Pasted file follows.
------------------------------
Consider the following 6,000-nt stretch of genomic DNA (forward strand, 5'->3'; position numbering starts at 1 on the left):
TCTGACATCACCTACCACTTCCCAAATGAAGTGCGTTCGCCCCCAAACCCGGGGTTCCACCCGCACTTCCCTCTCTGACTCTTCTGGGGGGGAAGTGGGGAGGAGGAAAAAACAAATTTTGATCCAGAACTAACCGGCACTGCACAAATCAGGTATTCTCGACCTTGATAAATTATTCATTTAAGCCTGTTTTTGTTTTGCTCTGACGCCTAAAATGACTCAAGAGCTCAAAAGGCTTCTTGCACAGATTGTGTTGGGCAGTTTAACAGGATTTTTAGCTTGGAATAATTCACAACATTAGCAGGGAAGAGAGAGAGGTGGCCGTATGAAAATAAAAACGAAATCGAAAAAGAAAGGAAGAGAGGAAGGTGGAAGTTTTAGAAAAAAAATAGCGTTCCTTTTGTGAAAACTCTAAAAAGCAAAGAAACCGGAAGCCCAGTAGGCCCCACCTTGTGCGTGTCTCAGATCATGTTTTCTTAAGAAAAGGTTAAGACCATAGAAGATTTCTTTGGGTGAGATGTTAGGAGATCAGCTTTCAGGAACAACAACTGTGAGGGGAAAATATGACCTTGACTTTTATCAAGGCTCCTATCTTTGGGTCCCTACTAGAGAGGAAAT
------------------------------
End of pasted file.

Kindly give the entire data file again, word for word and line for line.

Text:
Consider the following 6,000-nt stretch of genomic DNA (forward strand, 5'->3'; position numbering starts at 1 on the left):
TCTGACATCACCTACCACTTCCCAAATGAAGTGCGTTCGCCCCCAAACCCGGGGTTCCACCCGCACTTCCCTCTCTGACTCTTCTGGGGGGGAAGTGGGGAGGAGGAAAAAACAAATTTTGATCCAGAACTAACCGGCACTGCACAAATCAGGTATTCTCGACCTTGATAAATTATTCATTTAAGCCTGTTTTTGTTTTGCTCTGACGCCTAAAATGACTCAAGAGCTCAAAAGGCTTCTTGCACAGATTGTGTTGGGCAGTTTAACAGGATTTTTAGCTTGGAATAATTCACAACATTAGCAGGGAAGAGAGAGAGGTGGCCGTATGAAAATAAAAACGAAATCGAAAAAGAAAGGAAGAGAGGAAGGTGGAAGTTTTAGAAAAAAAATAGCGTTCCTTTTGTGAAAACTCTAAAAAGCAAAGAAACCGGAAGCCCAGTAGGCCCCACCTTGTGCGTGTCTCAGATCATGTTTTCTTAAGAAAAGGTTAAGACCATAGAAGATTTCTTTGGGTGAGATGTTAGGAGATCAGCTTTCAGGAACAACAACTGTGAGGGGAAAATATGACCTTGACTTTTATCAAGGCTCCTATCTTTGGGTCCCTACTAGAGAGGAAAT